Notes and Editorial Reviews
Composers who looked west from the continent of Europe in the 18th century saw in England a land fertile for the sowing of their musical seeds. England was a magnet of sorts, attracting French, Dutch, Italians, Germans, and others by way of its audiences eager to sample the latest styles and innovations. One cannot effectively or accurately document the history of English Baroque music without including the music of immigrant composers.
London was among the most populous and wealthy cities in Europe and composers such as Barthelemon, de Fesch, Sammartini, and Handel braved the unpredictable waters of the English Channel to ply their craft for the aristocracy as well as the newly emerging and moneyed middle class. The frequent
regime changes that took place until the establishment of the Hanoverian line meant that a court appointment in the Scepter’d Isle was far less secure than a corresponding position on the continent. When court ensembles were disbanded or reduced in England, active and lucrative musical enterprises began to rear their heads, presenting the numerous and gifted immigrants many and varied opportunities to be snapped up as freelance musicians. However, since there was no institutional funding, as it were, from the court, the risk of financial failure was the ticket to artistic freedom.
While there must have been an artistic backlash of sorts from England’s musical native sons and daughters, few surviving documents from the era betray any animosity. In fact, performances of the compositions of these outsiders were generally well received by the English concert-going public. The few negative documents that do survive generally deal with the encroachment of Italian opera on the English stage. Musicologists largely view these as attempts to support experiments with English-language opera. Still, one cannot dismiss the possibility and the probability that success by the immigrants raised the ire of more than a single native composer. In his epilogue to The Tender Husband of 1705, Richard Stelle noted, “From Foreign Insult save this English Stage/No more th’Italian squaling tribe admit/in Tongues unknown, ’tis Popery in Wit.” And further on, “Arise for shame, Ye Conqu’ring Britons, rise/Such unadorned Effeminacy despise.” But continental composers had gained a foothold in England long before Steele’s poetic call to arms which gave the CD its title, and this release—spanning the years 1684 to 1774—offers the uninitiated a cross section of the music heard in the concert rooms and homes of the affluent and the middle class throughout the English capital.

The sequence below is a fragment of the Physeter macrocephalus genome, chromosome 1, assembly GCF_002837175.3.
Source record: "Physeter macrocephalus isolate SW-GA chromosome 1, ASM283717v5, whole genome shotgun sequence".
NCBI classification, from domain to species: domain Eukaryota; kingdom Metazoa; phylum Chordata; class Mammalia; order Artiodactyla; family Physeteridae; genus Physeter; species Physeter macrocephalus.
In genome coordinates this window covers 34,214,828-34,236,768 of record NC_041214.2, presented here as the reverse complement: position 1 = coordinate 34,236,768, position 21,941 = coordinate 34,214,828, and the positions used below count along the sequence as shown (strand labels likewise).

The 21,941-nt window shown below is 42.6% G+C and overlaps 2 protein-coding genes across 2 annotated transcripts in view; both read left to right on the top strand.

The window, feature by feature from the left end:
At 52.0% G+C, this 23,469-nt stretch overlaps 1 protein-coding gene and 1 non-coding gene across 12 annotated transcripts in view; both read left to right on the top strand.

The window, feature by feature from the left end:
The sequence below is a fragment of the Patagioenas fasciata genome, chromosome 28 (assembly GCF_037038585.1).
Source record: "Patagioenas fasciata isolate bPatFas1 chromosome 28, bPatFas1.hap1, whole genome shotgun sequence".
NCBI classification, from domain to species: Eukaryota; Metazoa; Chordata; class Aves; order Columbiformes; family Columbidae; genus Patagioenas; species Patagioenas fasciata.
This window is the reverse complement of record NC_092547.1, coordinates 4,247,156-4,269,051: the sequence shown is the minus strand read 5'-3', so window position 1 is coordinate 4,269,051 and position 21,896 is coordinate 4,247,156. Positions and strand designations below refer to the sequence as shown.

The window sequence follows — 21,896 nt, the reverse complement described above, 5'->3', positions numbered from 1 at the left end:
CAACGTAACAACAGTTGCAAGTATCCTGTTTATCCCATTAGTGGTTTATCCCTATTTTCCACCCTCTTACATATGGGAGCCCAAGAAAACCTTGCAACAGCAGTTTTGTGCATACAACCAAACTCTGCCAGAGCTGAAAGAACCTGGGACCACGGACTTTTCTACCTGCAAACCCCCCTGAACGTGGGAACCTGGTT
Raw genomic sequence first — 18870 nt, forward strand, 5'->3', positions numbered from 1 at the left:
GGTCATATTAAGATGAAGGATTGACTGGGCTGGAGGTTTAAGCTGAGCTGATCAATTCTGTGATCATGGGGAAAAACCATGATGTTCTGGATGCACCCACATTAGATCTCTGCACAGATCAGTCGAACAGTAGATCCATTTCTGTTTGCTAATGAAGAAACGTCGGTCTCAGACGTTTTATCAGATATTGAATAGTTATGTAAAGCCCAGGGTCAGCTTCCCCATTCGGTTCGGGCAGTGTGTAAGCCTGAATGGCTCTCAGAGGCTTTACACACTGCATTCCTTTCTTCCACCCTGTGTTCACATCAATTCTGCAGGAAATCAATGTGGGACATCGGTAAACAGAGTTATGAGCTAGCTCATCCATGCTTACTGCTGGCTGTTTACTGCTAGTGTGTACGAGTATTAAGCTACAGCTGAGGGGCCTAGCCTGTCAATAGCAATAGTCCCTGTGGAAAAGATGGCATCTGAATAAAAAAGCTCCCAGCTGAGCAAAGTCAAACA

The names of several of the composers may not be familiar to some of the readers of Fanfare, but the styles run the gamut from the apex of the Baroque (George Frederick Handel, Francesco Barsanti, Gottfried (aka Godfrey) Finger, and Nicola Matteis) through the emerging galant by way of Carl Friedrich Abel’s Flute Concerto in E Minor to the full-fledged Classicism of Bach’s youngest musical son, Johann Christian. It is a given that the most rewarding works are from the quills of Handel and Christian Bach, with Abel’s flute concerto falling close behind. The remaining works are slight, but pleasant examples of 18th-century English Hausmusik, the kind that one would doubtless have heard in homes of the era. Technical demands vary from the relative simplicity of the music of Barsanti and Matteis to the more intricate and complex examples of Handel, Abel, and his colleague Christian Bach.
La Ricordanza was founded by students at the Royal Dutch Conservatory in The Hague and the Hochschule für Musik in Hanover. Their first release, “The Janus Face of the Empfindsamer Stil,” was released by MDG in 1998. Lacking access to that CD, I cannot comment on their recording debut, but I can state with confidence that this recent offering is exceptional in every regard. The playing is first-class and is buoyed by sprightly tempos, impeccable ensemble, and rock-solid intonation. The gossamer textures sparkle and glow when enhanced by the fabled MDG sound. Add to that a respectable amount of artistic freedom and this MDG release becomes a must-have for those interested in music by émigré composers active from the Baroque and into the Classical era in England.
FANFARE: Michael Carter
Works on This Recording
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